Cordyline indivisa

16 Nov

Cordyline indivisa (08/11/2015, Kew gardens, London)

Cordyline indivisa (08/11/2015, Kew gardens, London)

Position: Full sun to partial shade

Soil: Well drained soil

Flowering period: Summer

Eventual Height: 8m

Eventual Spread: 3m

Hardiness: 7b, 8a, 8b, 9a, 9b, 10a, 10b

Family: Asparagaceae

Cordyline indivisa is an evergreen monocotyledon tree with a tufted habit. Its blue green leaves are lanceolate with entire margins, up to 2m long, 25cm across and emerge from the growing tips of the branched trunk in dense rosettes. Its trunk may achieve a diameter of up to 80cm. Its green/ white flowers appear as pendulous panicles which are up to 30cm long. Its dark blue fruit are globose and up to 6mm across.

Cordyline indivisa Leaf (08/11/2015, Kew gardens, London)

Cordyline indivisa Leaf (08/11/2015, Kew gardens, London)

Cordyline indivisa  commonly known as the Mountain Cabbage Tree or Bush Flax, is native to New Zealand. In it native habitat it grows in wet sub alpine scrubland.

The etymological root of the binomial name Cordyline is derived from the Greek kordyle  meaning ‘club’. Indivisa is derived from the Latin indivisus meaning ‘undivided’.

The landscape architect may find Cordyline indivisa useful as an attractive, unusual tree. It should be noted this plant may suddenly collapse during periods of high temperatures or water stress.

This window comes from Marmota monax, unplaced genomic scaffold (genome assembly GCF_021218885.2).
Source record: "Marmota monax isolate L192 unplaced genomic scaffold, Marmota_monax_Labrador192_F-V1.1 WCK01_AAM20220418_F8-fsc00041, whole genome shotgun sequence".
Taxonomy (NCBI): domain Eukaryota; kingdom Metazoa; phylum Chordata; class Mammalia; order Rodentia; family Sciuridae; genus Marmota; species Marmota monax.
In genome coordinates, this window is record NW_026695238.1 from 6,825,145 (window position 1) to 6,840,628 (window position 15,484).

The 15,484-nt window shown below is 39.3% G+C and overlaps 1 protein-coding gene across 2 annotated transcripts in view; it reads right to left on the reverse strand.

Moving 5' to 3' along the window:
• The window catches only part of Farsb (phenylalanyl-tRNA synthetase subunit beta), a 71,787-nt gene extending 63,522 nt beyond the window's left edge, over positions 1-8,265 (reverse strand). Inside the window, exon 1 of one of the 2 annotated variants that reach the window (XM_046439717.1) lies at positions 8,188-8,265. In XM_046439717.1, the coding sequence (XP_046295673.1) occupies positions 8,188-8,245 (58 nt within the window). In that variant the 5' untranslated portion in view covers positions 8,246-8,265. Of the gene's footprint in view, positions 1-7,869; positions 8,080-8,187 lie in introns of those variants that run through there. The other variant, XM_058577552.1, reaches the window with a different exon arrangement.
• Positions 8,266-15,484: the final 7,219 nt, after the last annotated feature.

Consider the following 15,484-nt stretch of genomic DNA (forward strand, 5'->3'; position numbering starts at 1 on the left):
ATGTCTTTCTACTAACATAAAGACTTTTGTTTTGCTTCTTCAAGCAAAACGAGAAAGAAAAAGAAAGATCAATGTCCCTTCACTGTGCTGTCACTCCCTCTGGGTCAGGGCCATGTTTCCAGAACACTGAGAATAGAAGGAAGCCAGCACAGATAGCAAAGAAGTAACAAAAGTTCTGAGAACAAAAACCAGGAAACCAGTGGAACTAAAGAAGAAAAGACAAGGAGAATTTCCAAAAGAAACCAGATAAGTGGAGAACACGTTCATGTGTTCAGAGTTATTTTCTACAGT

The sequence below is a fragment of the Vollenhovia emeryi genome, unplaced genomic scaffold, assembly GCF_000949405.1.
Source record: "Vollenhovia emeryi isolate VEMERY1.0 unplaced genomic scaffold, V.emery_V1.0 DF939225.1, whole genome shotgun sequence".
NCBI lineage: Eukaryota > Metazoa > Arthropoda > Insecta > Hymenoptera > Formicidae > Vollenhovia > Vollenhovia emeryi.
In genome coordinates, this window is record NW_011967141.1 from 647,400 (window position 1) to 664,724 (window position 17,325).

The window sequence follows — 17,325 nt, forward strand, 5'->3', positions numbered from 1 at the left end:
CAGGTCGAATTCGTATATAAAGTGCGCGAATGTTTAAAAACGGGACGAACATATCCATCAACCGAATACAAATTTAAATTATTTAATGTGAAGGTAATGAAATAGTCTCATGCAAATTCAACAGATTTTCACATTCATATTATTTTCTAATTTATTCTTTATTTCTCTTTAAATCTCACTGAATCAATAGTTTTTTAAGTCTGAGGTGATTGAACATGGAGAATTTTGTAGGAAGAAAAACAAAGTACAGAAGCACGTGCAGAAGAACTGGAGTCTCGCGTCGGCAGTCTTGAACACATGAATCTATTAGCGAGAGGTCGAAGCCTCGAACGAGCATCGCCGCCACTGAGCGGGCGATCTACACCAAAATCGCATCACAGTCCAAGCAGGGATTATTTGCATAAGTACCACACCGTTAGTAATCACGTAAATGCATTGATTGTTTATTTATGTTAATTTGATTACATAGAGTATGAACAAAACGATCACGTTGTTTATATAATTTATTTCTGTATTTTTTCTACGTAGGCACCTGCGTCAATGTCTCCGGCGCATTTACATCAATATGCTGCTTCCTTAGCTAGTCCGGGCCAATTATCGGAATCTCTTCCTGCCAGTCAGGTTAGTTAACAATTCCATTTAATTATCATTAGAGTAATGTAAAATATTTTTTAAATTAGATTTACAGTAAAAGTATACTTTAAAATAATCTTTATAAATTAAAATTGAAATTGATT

Cordyline indivisa Trunk (08/11/2015, Kew gardens, London)

Cordyline indivisa Trunk (08/11/2015, Kew gardens, London)

Ecologically, Cordyline indivisa flowers are attractive to pollinating insects.

Cordyline indivisa prefers moist, fertile, well-drained soils. It tolerates most pH of soil.

Cordyline indivisa requires little maintenance.

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Landscape Architecture

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2 Responses to “Cordyline indivisa”

  1. It looks like some palm. Does it survive at temperatures like -20C here (-4F)?

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